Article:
Sewing a powder pink Luzerne trench coat

After sewing my first Luzerne trench coat nearly exactly a year ago, I have managed to make a twin! Let me introduce you to my powder pink Luzerne coat, hot off the sewing machine.

Spring coat envy

Spring seems to be the main time when I sew outwear, weirdly enough! By March, I have had enough of my winter wardrobe but there is no way I can switch to my summer one… So a new coat is a nice way to pimp my  « old » clothes up!

Last year I made a deep burgundy Luzerne and a off-white cape…

… this year a lilac woollen coat and a powder pink Luzerne…

… and all four are being worn extensively, as Spring this year has been far from warm and sunny!

Luzerne trench coat pattern review

There is now quite a few trench coat patterns available on the market. But Luzerne by Deer & Doe was one of the first to be published. I adored it as soon as I saw it. However between a long search for fabric and two years of Covid, it took a long while for me to sew it. All worth it though!!

I wrote an extensive review of the pattern in this article and nothing has changed really.

Many likes

There are many things I like about it:

  • The style is my holy grail for coats. It is sufficiently fit-and-flare to work with all my dresses but not unwearable for grocery shopping or the school run.
  • The instructions are so good that the coat feels actually very easy to put togetherYou just have to follow meticulously absolutely all the steps – something I rarely do for easier pieces I am used to sewing (did I hear someone say dresses?).
  • The sizing is spot onwith enough room at the bust and perfect ease at the waist. My usual Deer & Doe size 38 works perfectly, I would really change nothing to the fit. For reference I am a UK8/ US 2/ FR 36 with an E-cup bust.
  • The finished coat is impeccable, both outside thanks to a lot of topstitching and inside thanks to having all visible seams bound with bias tape. I wish there were some additional instructions to line the coat though…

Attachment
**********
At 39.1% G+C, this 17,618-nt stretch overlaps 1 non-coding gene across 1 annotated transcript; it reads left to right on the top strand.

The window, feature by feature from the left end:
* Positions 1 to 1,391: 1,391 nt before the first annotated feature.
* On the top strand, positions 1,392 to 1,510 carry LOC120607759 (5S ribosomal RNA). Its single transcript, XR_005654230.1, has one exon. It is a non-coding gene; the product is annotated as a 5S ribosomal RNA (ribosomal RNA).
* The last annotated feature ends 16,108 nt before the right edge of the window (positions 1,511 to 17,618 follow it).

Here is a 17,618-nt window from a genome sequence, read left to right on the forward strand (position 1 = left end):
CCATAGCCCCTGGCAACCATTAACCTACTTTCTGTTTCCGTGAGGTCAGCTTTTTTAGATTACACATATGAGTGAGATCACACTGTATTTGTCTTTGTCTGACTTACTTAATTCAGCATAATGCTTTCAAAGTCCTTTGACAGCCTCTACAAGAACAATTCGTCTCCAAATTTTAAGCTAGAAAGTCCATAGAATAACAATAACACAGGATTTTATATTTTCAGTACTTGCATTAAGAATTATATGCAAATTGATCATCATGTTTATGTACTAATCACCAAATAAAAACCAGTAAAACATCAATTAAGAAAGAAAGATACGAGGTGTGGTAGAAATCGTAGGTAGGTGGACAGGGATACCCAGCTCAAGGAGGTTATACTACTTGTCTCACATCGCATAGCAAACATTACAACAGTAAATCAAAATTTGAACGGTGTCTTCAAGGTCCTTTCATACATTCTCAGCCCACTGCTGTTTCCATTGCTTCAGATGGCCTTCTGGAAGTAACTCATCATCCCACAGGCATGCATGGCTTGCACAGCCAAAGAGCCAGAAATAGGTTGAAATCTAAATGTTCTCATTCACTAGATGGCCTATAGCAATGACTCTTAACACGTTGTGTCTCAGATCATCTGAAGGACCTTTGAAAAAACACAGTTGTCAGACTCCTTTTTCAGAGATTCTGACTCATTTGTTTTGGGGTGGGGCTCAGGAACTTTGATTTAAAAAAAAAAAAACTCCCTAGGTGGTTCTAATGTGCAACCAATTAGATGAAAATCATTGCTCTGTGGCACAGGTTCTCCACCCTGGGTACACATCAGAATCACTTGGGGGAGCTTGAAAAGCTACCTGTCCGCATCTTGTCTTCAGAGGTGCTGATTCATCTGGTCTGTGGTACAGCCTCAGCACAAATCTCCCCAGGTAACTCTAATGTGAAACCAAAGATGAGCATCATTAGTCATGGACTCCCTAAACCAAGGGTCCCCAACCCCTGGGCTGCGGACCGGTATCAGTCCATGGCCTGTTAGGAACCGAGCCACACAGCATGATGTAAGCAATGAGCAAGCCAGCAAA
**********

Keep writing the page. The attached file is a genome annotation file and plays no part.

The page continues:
Very few dislikes

The main negative of this coat is its length: in its original version it stops at mid-tight, far far far too short if you intend to wear it with knee-length skirts! I had a massive drama with my first Luzerne coat (hence the piping, which is actually a last-minute, disaster recovery solution). This time I was fully prepared and cut all skirt pieces an extra 20cm longer (I am 1.68m).

The other thing I dislike about this pattern are the bound buttonholes: the instructions recommend to put them in first thing, a recipe for placement disaster I have learnt; and in any case I don’t think they work really well with the fabric I used (cotton twill). So this time I wisely gave-up on the bound buttonholes and went for machine-made ones instead.

Fabric used and changes to the pattern

I used the exact same fabric as for my previous Luzerne: a Robert Kaufman cotton twill (“Ventana”), this time in its powder pink version. I got it a few years ago from SewMeSunshine and they still stock a wide range of colours, all here if you are interested (and my previous Luzerne was in this colour).

As for changes to the pattern, on top of lengthening the coat and giving-up on the bound buttonholes, I added a buckle to the belt. I find that it makes for a much neater finish than a knot. I found this buckle on Etsy and it is very straightforward to sew. As it is sliding, you don’t need any heavy duty equipment, hurrah!

Conclusion

I had a fantastic time sewing this coat: it is a long but very rewarding project, and ever so useful if my wardrobe. I now have to refrain myself from buying another 5m of Ventana twill for yet another version…. Purple? Periwinkle? No no no!!!


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